What the Stamford Rape case should reinforce in all parents



On Monday night, my kids and I went to two sex education information sessions (one for each child’s year level), hosted by our school. On the same day, I’d been reading a lot of reports about a court decision recently handed down about about a rape that took place over a year ago on the campus of Stamford University in California.

The Stamford Rape Case

Many of you will know about the Stamford rape case (as it’s apparently become known) – in fact, if you’ve been reading the news over the past few days, it’s hard not to be aware. You’d probably also be aware of the sentence delivered, the reasons the judge gave for his sentence, the statements, on behalf of the man found guilty, by his friend and by his father. Many commentators have written about the rights and wrongs of the decision, of the defence approach including the character statements, and the powerful victim impact statement. I’m not going to add to that – so many people have written well (or poorly, to be honest) on this subject. Plus, in a lot of ways, the statements speak for themselves. If you haven’t read them yet, I’d encourage it. I’ve included links at the end of the post (note – some of them are particularly awful or harrowing).

Of course, this isn’t the first time someone has been caught, someone has been violated, someone has been sentenced, someone has been blamed or expected to take some of the blame. And, unfortunately, it’s not likely to be the last.

What can we learn from this, as parents?

It made me think of a slightly different perspective than the ones I’ve heard lately, and that is the perspective of parents raising younger children. What can I take from these awful situations, in the way my husband and I, and all of us who are involved in bringing up our kids, that might be useful?

As I sat through the sex education sessions I had this case running in the back of my mind.  It seemed particularly relevant to think about the lessons we teach our kids about relationships – sexual relationship specifically but also relationships more generally. And that includes respect for others, helping them generate enough self confidence to limit reliance on bravado, external benchmarks such as sporting successes as a substitute for personal acceptance, and developing empathy.

So, to the sessions, which were run  by Family Life Victoria.

Given they were sex education sessions, they (obviously) included discussion about sex. Including sexual intercourse, in a very matter of fact way. She focused on intercourse – the courses were about how babies are made and so other forms of sexual intimacy with another person was (appropriately) not covered – our kids are still getting their heads around the idea of sex in general.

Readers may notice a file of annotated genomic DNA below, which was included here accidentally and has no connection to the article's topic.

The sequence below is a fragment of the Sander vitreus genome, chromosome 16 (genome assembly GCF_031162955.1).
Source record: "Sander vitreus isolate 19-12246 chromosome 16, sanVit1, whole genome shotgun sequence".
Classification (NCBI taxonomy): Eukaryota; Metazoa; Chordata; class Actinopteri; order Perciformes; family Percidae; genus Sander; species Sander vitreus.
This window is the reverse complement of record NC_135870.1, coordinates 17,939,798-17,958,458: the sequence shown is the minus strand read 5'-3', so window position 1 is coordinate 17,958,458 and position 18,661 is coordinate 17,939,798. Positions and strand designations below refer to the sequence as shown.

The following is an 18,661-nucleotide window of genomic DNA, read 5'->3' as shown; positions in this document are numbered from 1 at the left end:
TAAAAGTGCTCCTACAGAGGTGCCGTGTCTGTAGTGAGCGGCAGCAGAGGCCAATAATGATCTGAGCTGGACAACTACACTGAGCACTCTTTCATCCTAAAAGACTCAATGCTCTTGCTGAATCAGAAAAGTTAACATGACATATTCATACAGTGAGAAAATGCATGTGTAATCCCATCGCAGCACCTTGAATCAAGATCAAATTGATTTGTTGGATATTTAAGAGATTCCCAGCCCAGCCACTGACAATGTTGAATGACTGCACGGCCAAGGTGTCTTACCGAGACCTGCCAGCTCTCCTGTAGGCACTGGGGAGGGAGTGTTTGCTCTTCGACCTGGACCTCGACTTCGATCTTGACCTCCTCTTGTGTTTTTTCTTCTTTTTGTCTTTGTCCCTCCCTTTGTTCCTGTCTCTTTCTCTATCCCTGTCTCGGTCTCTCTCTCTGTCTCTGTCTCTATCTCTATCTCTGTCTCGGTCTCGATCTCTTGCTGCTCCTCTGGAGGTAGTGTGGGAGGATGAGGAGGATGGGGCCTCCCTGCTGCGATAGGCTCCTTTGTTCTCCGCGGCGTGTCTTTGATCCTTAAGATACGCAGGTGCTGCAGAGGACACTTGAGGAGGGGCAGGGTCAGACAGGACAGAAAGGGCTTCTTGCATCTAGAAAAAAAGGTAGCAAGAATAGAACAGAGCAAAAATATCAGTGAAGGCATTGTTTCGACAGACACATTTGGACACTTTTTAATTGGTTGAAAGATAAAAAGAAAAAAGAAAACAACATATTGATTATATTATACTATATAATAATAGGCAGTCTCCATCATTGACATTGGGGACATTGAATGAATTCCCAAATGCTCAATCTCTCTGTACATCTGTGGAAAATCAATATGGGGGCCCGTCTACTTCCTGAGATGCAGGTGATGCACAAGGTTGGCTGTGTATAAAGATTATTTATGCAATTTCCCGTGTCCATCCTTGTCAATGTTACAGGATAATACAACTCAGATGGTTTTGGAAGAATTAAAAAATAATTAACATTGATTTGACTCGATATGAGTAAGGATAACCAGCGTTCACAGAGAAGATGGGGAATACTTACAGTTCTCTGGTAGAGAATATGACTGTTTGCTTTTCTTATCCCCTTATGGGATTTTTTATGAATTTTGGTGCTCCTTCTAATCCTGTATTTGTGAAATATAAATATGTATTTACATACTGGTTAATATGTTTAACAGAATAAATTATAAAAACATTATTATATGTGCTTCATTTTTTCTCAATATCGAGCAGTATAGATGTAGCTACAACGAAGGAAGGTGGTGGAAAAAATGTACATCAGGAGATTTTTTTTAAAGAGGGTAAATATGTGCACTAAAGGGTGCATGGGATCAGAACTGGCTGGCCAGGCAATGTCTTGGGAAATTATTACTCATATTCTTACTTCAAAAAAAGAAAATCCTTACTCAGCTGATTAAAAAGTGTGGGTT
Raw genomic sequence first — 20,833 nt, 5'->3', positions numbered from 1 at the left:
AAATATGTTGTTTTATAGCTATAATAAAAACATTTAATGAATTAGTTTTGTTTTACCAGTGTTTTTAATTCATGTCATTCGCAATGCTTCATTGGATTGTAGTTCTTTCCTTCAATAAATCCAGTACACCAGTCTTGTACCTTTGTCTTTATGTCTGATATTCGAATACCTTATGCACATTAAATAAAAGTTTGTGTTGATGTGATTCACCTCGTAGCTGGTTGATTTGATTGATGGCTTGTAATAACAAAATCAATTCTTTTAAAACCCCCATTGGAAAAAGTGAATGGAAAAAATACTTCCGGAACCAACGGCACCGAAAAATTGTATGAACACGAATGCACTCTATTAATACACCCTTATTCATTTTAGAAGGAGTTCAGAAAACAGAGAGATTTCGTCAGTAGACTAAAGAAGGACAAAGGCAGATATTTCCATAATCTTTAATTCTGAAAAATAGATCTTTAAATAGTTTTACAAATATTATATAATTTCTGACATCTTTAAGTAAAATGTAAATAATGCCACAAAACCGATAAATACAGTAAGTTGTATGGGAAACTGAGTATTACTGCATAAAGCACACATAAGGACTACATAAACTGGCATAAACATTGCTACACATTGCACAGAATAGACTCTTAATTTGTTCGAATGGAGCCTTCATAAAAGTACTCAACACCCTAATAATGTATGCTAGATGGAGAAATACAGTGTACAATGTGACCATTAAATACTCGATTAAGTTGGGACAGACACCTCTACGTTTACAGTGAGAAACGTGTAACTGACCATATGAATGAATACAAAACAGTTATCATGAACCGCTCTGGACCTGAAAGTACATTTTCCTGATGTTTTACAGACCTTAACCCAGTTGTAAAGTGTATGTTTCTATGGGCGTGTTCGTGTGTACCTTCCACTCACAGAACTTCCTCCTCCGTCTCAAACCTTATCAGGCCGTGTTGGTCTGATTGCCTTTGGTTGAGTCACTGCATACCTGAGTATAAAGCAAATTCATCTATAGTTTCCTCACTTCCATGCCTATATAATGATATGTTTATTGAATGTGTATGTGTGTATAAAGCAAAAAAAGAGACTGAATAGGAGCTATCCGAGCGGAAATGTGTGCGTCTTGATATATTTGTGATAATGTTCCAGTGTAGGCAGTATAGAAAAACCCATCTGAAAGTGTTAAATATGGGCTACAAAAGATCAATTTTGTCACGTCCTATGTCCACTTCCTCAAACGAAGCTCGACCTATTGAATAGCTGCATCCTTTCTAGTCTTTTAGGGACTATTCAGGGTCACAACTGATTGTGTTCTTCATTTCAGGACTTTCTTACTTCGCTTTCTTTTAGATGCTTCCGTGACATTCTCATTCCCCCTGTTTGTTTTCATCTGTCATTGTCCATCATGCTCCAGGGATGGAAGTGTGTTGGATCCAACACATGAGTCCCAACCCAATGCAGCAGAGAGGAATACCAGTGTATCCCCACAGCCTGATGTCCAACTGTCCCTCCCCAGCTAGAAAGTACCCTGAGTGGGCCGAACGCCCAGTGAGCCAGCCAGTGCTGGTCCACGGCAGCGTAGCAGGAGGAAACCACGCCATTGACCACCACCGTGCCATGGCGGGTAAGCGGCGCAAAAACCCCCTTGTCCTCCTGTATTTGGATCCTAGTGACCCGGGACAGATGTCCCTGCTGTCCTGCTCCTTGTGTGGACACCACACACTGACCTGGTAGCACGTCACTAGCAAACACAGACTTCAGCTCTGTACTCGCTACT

When talking about sex  , the woman running the sessions mentioned three key points. She didn’t labour them, but they have stuck in my mind as points to refer to in the years to come.

  1. Sexual intercourse is for grown ups.

Grown ups is a simple enough concept for primary kids – yes,when they are older, we might tease this out more. Maybe some people are ready earlier, and equally, just because they are 18, doesn’t mean they are ready. The key aspect she emphasised was – there are a lot of emotions, expectations, and implications about starting a sexual relationship. You need to be mature enough to be honest, to being looking out for the other person’s best interests, while dealing with your own emotions. And there are implications – potential pregnancy being one that the kids could understand – to sex. You should be reasonably mature to be able to make wise decisions if these implications are realised.

There was a sigh of relief in the room at this first point (particularly the kids, who were getting their heads around the idea that people might actually want to DO this! Don’t worry – you don’t have to, and certainly not for a long time!)

2. Sexual intercourse is private, between the people involved

Not private, clearly, in the sense of being dragged behind a dumpster (see point 3 below). But private in the sense that you don’t go around sharing the intimate details of someone else, which can under-mind their trust in you, their confidence in themselves depending on what is shared and how, and also can lead to a range of social ramifications. It is not something you partake in for status, but for connection to someone else.

3. Sexual intercourse requires agreement from both people involved